I’m rushing through all the games included with a Switch Online subscription, along with other NES games available on current consoles via other classic gaming collections, trying to get the Indie Gamer Chick Retroboards ready for launch (coming this Fall!). I usually post what games are the ones I’m about to hit-up during my NES play sessions. And then, when everyone saw that I was about to play StarTropics, it got an usual amount of hype and anxiety. Which took me by surprise, because StarTropics is such a non-entity in Nintendo history. It’s literally the only Nintendo-published franchise that has no representation in the Smash Bros series. Not a single cameo, trophy, sticker.. nothing. Maybe because it never came out in Japan and Smash Bros is supposed to be a tribute to Japanese games. I don’t know. I do know that, based on what I’ve seen from my fans (who tend to skew 7 to 10 years older than me), it is remembered. That should count for something.

It doesn’t, apparently. Frankly, I’m surprised Nintendo has even thought to include StarTropics in Switch Online, or the NES Classic for that matter. Maybe it was an afterthought. Given that the Switch Online port doesn’t include the “dip the note in water” instruction book mechanic that reveals you’re supposed to give the R.O.B. that pilots your submarine the code 747 to get past Chapter 4, it probably was an afterthought. And that’s a shame, because there’s some very fun gameplay in StarTropics. And a whole lot of bullshit and downtime, but hey, it’s free!

Hey, this place sucks-cola! You’re boring-cola! Go fuck yourself-cola!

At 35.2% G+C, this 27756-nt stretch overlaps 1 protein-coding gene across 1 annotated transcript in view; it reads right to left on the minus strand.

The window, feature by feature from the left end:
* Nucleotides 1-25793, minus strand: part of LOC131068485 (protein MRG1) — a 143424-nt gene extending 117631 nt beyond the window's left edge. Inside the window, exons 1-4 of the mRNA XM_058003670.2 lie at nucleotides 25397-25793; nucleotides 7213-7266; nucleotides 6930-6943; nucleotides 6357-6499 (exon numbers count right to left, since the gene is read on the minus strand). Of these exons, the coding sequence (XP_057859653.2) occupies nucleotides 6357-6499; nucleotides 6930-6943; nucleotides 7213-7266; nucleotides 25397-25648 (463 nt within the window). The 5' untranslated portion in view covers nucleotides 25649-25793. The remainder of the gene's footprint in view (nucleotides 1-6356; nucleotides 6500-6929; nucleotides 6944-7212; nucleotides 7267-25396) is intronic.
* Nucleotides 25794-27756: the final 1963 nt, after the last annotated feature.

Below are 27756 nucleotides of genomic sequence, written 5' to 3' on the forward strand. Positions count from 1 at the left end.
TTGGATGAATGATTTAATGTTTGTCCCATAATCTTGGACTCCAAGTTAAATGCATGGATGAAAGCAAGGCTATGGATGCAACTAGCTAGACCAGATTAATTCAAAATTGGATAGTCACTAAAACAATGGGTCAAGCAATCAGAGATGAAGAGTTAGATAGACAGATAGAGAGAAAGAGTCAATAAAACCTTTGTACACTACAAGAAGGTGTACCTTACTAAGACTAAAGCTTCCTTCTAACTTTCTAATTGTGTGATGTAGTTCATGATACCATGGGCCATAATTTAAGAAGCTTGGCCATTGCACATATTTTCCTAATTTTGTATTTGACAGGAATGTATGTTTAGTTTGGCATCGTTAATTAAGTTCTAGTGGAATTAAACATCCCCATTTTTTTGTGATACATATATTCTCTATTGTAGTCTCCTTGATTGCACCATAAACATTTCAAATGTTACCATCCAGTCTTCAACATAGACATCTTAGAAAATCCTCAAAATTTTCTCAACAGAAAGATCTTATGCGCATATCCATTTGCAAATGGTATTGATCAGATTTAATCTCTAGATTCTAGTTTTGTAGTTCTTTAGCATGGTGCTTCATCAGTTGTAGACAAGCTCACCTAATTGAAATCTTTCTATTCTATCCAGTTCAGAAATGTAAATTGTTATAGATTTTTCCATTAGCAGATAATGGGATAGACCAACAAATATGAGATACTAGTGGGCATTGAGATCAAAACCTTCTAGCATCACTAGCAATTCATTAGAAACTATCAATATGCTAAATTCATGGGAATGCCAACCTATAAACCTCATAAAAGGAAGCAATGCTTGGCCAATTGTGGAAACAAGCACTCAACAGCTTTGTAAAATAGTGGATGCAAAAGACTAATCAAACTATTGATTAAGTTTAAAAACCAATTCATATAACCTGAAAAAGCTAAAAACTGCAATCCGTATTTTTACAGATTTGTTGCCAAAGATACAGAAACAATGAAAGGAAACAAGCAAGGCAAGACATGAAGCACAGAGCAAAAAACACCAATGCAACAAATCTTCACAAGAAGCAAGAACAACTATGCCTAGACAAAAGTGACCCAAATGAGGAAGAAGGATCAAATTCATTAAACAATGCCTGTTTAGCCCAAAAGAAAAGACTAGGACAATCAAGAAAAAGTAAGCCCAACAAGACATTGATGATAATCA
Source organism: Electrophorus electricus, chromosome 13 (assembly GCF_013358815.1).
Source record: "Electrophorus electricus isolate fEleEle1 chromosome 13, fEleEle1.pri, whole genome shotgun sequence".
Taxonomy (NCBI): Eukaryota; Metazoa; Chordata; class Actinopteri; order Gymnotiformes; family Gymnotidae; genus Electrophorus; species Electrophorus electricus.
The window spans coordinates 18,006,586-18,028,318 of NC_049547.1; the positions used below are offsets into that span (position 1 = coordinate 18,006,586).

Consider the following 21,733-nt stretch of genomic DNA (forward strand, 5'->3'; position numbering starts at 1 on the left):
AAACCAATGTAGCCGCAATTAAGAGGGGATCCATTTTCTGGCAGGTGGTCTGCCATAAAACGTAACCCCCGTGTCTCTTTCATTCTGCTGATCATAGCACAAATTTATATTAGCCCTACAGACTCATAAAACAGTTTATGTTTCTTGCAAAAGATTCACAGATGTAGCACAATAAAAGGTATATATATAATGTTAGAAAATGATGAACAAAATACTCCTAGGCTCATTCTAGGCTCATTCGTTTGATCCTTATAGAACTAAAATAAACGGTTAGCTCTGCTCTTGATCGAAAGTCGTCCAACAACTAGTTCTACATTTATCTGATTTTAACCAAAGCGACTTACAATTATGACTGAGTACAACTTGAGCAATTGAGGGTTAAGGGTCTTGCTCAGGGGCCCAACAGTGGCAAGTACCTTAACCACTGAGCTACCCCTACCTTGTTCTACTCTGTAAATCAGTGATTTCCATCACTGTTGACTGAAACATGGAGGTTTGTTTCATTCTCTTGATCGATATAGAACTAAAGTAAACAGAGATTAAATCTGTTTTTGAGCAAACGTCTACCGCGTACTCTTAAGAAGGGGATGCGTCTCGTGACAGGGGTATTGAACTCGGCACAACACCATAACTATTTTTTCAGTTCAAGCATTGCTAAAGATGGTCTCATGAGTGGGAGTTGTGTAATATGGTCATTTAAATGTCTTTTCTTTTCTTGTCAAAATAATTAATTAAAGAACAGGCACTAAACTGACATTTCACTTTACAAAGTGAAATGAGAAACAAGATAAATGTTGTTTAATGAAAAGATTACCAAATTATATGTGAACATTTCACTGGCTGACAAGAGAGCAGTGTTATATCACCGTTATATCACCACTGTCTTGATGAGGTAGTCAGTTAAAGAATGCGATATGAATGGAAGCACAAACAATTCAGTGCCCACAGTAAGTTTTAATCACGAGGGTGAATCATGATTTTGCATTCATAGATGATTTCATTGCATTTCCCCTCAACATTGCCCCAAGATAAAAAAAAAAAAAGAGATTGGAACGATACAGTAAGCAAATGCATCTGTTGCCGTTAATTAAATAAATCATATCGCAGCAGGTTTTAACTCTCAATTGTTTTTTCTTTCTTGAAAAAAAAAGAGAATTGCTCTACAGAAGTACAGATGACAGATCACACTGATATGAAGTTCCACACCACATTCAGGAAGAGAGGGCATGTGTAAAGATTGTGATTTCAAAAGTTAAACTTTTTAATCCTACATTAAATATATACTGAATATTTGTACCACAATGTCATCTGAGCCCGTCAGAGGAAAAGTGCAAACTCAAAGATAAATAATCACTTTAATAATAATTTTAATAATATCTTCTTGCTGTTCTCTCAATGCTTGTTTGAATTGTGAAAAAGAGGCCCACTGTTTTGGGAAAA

StarTropics is one of the most give and take games I’ve ever played. It has a very indie feel to it, with lots of pop-culture references, or NPCs being given quirky speaking ticks (adding “cola” to the end of a lot of names and sentences for no fucking reason), and awful pacing issues. Action areas are buffered by sloggy top-down RPG style talking, and this is where the game is almost entirely ruined. It’s such a chore. You don’t open up the first action section of the game until you talk to every single, solitary member of the intro village. Which wouldn’t be bad if they had anything relevant to say. They don’t. It’s busy work for the sake busy work. If it was done for immersion, talk about a fail. It’d be like saying I couldn’t play a round of golf at the country club until I’ve talked to everyone in the dining hall, pro shop, gym, and swimming pool first. The world doesn’t work that way. StarTropics does, because it’s the absolute stupidest good game ever made.

Which is not to say it’s always stupid. It has some clever boss fights that are more than “smack enemy until dead” encounters. Here, you have to activate two buttons that drop this fire god thingy into water. Why a fire god thingy would place its lair above its only weakness is beyond me. Okay, fine, maybe it’s always stupid.

And that sense of busy work never ends. In the third chapter, you have to once again to talk every boring villager, then make your way through a bush maze to the bottom of the village to talk to a chief, then make your way through the bush maze and to the top of the building the same chief is in, go up a stair case, talk to his comatose daughter who literally only says “Zzzz” before going back through the bush maze and out a different exit. BUSY WORK!